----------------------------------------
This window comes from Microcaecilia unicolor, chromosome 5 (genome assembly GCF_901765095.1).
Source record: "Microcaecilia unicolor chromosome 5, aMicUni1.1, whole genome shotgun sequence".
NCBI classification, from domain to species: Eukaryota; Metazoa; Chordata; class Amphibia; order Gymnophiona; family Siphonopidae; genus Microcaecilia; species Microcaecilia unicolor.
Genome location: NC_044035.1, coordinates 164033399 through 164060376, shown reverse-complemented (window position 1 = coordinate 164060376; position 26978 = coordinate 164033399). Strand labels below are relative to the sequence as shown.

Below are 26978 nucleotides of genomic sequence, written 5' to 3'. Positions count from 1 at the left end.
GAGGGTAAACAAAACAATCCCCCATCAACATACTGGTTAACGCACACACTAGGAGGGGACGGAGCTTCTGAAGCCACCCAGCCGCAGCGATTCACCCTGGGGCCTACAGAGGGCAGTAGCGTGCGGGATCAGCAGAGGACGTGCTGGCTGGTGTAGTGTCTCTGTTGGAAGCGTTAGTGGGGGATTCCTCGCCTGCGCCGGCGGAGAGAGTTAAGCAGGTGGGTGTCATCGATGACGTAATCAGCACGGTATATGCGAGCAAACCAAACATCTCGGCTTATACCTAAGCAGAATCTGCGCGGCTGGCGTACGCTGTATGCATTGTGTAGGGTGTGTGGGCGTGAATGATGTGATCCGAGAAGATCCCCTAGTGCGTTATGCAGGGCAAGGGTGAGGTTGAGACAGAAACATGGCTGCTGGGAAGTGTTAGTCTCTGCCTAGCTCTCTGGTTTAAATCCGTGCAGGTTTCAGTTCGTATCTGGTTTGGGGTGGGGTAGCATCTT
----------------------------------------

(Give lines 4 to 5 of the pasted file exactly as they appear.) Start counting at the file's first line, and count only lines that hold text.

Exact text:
Genome location: NC_044035.1, coordinates 164033399 through 164060376, shown reverse-complemented (window position 1 = coordinate 164060376; position 26978 = coordinate 164033399). Strand labels below are relative to the sequence as shown.

Below are 26978 nucleotides of genomic sequence, written 5' to 3'. Positions count from 1 at the left end.